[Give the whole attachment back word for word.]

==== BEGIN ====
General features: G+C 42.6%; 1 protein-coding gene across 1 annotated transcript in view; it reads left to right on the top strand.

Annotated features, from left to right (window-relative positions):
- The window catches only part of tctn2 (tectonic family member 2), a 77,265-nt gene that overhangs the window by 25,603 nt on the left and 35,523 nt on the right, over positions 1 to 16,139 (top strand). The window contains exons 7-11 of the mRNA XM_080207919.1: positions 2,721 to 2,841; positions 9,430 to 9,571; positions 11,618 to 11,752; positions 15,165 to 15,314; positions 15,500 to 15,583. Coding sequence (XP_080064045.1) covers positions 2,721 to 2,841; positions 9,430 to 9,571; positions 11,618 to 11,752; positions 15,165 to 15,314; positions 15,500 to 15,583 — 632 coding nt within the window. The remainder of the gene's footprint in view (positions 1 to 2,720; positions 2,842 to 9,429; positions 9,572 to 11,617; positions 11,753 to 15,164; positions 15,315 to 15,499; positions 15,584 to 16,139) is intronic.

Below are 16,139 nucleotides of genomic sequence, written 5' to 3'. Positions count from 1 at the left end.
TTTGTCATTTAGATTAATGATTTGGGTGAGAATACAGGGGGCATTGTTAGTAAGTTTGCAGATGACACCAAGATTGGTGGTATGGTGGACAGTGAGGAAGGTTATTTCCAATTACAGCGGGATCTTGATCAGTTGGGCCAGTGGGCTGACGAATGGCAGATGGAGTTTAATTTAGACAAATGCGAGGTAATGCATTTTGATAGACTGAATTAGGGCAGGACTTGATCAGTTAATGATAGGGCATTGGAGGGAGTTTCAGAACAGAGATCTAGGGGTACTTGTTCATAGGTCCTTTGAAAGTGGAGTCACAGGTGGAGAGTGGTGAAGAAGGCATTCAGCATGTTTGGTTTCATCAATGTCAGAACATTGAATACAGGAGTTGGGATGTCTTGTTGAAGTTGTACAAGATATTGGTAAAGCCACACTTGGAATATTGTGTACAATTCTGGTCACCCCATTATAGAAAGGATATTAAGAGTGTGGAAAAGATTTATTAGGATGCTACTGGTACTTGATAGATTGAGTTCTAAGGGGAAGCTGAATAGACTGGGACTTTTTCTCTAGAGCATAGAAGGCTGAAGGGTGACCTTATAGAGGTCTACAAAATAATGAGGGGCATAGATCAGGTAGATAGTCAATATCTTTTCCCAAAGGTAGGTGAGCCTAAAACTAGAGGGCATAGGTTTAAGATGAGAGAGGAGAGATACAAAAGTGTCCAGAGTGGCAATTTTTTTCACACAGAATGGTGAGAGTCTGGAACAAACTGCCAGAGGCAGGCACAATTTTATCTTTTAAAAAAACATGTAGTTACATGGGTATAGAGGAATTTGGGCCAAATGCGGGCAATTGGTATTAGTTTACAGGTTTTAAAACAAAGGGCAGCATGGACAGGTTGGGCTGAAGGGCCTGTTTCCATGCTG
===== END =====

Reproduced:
General features: G+C 42.6%; 1 protein-coding gene across 1 annotated transcript in view; it reads left to right on the top strand.

Annotated features, from left to right (window-relative positions):
- The window catches only part of tctn2 (tectonic family member 2), a 77,265-nt gene that overhangs the window by 25,603 nt on the left and 35,523 nt on the right, over positions 1 to 16,139 (top strand). The window contains exons 7-11 of the mRNA XM_080207919.1: positions 2,721 to 2,841; positions 9,430 to 9,571; positions 11,618 to 11,752; positions 15,165 to 15,314; positions 15,500 to 15,583. Coding sequence (XP_080064045.1) covers positions 2,721 to 2,841; positions 9,430 to 9,571; positions 11,618 to 11,752; positions 15,165 to 15,314; positions 15,500 to 15,583 — 632 coding nt within the window. The remainder of the gene's footprint in view (positions 1 to 2,720; positions 2,842 to 9,429; positions 9,572 to 11,617; positions 11,753 to 15,164; positions 15,315 to 15,499; positions 15,584 to 16,139) is intronic.

Below are 16,139 nucleotides of genomic sequence, written 5' to 3'. Positions count from 1 at the left end.
TTTGTCATTTAGATTAATGATTTGGGTGAGAATACAGGGGGCATTGTTAGTAAGTTTGCAGATGACACCAAGATTGGTGGTATGGTGGACAGTGAGGAAGGTTATTTCCAATTACAGCGGGATCTTGATCAGTTGGGCCAGTGGGCTGACGAATGGCAGATGGAGTTTAATTTAGACAAATGCGAGGTAATGCATTTTGATAGACTGAATTAGGGCAGGACTTGATCAGTTAATGATAGGGCATTGGAGGGAGTTTCAGAACAGAGATCTAGGGGTACTTGTTCATAGGTCCTTTGAAAGTGGAGTCACAGGTGGAGAGTGGTGAAGAAGGCATTCAGCATGTTTGGTTTCATCAATGTCAGAACATTGAATACAGGAGTTGGGATGTCTTGTTGAAGTTGTACAAGATATTGGTAAAGCCACACTTGGAATATTGTGTACAATTCTGGTCACCCCATTATAGAAAGGATATTAAGAGTGTGGAAAAGATTTATTAGGATGCTACTGGTACTTGATAGATTGAGTTCTAAGGGGAAGCTGAATAGACTGGGACTTTTTCTCTAGAGCATAGAAGGCTGAAGGGTGACCTTATAGAGGTCTACAAAATAATGAGGGGCATAGATCAGGTAGATAGTCAATATCTTTTCCCAAAGGTAGGTGAGCCTAAAACTAGAGGGCATAGGTTTAAGATGAGAGAGGAGAGATACAAAAGTGTCCAGAGTGGCAATTTTTTTCACACAGAATGGTGAGAGTCTGGAACAAACTGCCAGAGGCAGGCACAATTTTATCTTTTAAAAAAACATGTAGTTACATGGGTATAGAGGAATTTGGGCCAAATGCGGGCAATTGGTATTAGTTTACAGGTTTTAAAACAAAGGGCAGCATGGACAGGTTGGGCTGAAGGGCCTGTTTCCATGCTG